In the role of carnival barker, The End Men’s mouthpiece Matthew Hendershot beckons us into his tent of musical curiosity at the beginning of the New York duo’s second release. His voice is curiously like that of Tom Waits with its gravelly tone, a comparison heightened by the sideshow setting, while the minimalist music recalls spiritual chants of the deep south. The setting isn’t original, but no other backdrop best highlights the journey on which the listener is about to embark… “If you join us, I promise you this: an adventure you won’t wanna miss.”
Tom Waits is superb – people pretending to be Tom Waits always appear far less impressive. Thankfully, some of the music that follows is far less Waitsian; some of the vocals, too, find their own place beyond mere imitation with their own scratchy appeal, even though a Tom homage (or Tomage, if you will) never seems too far around the next corner. With a heavy backbeat, the duo swiftly launch into ‘Run Away’, a hefty blues workout, pushing the rough end of Hendershot’s vocal. With squalls of feedback and a dirty groove, the mood is one of a back alley White Stripes panhandling for change. The riff has a great presence, but the real star during this number is Livia Ranalli, whose live sounding drums have plenty of weight, carrying an excellent groove throughout. Her drums sound good when backing the runs of blues guitar, but they sound great when standing alone against Hendershot’s voice. If this grabs you, the rest of the album ought to throw a few you more than a few more interesting musical bones.
A particular standout, ‘It’s All Wrong’ taps into some severe fuzz, where the vocals shout between slightly disjointed musical motifs. With a high shriek, Ranalli leads this tune down a tough musical path, her drumming hard and simple on the surface, but closer inspection reveals flourishes of percussion keeping things nice and angular, often in a way Meg White just could never manage. Hendershot meanwhile sounds like a man channelling an old blues dropout jamming with The Dead Exs. This is a superb – if a little short – groover which shows the band in an excellent light. ‘Wrong Way Street’ explores the band’s love of a bluesy groove even further, mixing the straight up riffs with a little funkiness. While not too out of the ordinary, the sassiness recalling Mark Sandman’s Treat Her Right meeting the directness of many garage blues bands of the past makes this the perfect tune for a first time listener.
The off kilter ‘Into The Mines’ explores the duo’s love for all things slightly Weill-esque via a dark waltz, part Tom Waits, part Primus, all threat. The sinister waltzing tune is loaded with ugly rhythm guitar work; coupled with a lead vocal that growls and croons as if Les Claypool has been possessed by Tom Waits and Leonard Cohen, this remains one of the album’s more memorable theatrical pieces. Less enjoyable, ‘Mental Trapeze’ takes such circus themed theatrics and pushes them too far. At first sounds as if Hendershot is going to allow us a glimpse into the more natural end of his vocal range with something a tad smoother. This is fleeting, as before long he’s in there rasping like something may just burst. Lending a softer tone, Ranalli brings a quiet counter vocal, but once the duo settle for bonkers carnival inspired interludes, it’s all a bit too heavy handed, despite a few nice percussive flourishes and an unrestrained guitar break. It’s always obvious where The End Men are aiming with this particular piece…but you’ll find similar music achieving far more enjoyable results elsewhere.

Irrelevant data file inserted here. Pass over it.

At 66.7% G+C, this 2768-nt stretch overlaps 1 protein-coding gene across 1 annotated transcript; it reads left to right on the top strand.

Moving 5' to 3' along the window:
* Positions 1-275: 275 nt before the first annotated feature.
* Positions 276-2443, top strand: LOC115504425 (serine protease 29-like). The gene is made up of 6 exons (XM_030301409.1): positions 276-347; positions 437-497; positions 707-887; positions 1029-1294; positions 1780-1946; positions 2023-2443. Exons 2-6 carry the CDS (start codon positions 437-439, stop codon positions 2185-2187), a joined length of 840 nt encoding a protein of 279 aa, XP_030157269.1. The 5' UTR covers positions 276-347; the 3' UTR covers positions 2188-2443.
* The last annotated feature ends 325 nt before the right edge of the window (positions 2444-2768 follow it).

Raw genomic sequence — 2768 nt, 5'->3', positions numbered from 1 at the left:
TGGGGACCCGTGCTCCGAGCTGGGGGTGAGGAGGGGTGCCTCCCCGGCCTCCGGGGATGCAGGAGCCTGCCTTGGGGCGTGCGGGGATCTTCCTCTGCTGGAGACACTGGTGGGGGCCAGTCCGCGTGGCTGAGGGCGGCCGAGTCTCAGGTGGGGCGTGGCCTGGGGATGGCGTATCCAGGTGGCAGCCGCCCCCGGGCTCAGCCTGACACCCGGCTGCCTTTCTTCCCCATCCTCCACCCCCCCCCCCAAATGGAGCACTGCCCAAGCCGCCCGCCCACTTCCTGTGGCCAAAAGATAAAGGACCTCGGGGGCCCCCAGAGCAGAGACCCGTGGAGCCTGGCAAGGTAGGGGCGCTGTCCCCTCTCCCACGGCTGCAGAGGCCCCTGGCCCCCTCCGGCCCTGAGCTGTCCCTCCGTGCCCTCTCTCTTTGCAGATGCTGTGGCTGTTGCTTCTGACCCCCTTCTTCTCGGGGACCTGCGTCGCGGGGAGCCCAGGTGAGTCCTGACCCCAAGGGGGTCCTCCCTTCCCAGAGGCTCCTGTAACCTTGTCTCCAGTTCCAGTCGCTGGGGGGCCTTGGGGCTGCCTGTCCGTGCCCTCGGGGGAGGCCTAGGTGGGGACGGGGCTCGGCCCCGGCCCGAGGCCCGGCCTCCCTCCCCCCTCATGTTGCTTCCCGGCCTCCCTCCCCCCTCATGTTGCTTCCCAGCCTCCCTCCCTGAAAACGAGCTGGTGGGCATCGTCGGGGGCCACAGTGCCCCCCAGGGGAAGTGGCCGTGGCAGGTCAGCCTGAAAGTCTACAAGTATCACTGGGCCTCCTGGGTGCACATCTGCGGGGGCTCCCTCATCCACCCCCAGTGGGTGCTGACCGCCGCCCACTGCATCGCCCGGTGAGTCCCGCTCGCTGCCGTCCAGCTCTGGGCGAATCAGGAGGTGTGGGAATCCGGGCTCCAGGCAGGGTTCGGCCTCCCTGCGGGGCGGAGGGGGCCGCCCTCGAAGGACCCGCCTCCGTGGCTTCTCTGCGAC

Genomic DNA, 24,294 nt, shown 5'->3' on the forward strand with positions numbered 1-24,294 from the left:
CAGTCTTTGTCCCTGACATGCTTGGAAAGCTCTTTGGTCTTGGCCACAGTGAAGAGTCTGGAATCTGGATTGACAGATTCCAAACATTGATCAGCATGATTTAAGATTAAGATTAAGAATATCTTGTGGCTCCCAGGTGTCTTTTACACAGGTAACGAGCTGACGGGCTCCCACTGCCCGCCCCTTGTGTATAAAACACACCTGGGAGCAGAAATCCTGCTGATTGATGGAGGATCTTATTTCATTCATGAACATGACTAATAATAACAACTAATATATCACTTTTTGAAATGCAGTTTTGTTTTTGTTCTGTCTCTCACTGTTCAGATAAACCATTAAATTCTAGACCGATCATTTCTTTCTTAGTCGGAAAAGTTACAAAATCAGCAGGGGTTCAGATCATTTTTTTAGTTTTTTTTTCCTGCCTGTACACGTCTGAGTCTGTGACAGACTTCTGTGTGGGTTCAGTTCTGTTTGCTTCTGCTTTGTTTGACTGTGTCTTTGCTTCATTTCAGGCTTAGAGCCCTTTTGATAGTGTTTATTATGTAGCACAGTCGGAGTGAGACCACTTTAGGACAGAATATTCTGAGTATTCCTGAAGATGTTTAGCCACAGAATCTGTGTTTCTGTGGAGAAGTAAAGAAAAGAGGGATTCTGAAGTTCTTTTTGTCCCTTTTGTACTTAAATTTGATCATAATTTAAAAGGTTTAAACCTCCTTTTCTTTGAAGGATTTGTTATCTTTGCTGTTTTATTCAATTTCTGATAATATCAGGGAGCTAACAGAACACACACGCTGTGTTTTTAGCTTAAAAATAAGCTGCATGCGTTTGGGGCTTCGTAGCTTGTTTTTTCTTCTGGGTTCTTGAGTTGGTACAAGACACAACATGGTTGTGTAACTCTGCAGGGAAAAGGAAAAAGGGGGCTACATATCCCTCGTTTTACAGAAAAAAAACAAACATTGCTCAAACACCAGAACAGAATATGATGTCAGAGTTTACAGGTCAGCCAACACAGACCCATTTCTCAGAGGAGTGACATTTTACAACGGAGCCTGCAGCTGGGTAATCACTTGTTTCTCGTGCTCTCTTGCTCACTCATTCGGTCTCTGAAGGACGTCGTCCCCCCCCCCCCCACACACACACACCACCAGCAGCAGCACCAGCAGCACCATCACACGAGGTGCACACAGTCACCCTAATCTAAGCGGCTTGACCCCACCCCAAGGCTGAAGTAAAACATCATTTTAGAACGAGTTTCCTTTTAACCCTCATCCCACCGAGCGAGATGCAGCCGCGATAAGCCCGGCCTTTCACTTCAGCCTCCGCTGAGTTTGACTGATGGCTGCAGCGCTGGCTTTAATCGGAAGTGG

Finishing this unsettling second journey around The End Men’s dark imagination, ‘Stack Chips’ presents Hendershot crooning against a quietly strummed guitar for almost three and a half minutes, teasing the listener into wondering if there’s something big around the corner. …And briefly there is, as the drums crash in, with a counter vocal and some huge clanging chords, as if The End Men have tapped into an unreleased White Stripes recording and chosen to reinterpret it with menace. This push and pull between quiet and loud occurs a second time, pulling the track in at a mammoth seven minutes – minutes which tick by slowly, though never without pleasure – and with that The End Men leave us to contemplate their circus of the mind.
At the beginning of the album, the band claims that “it’s only a show”, but what a show it was. Sure, it’s hard going – even patience testing – at times, but even with a few mis-steps, its rawness and passion can be pretty captivating.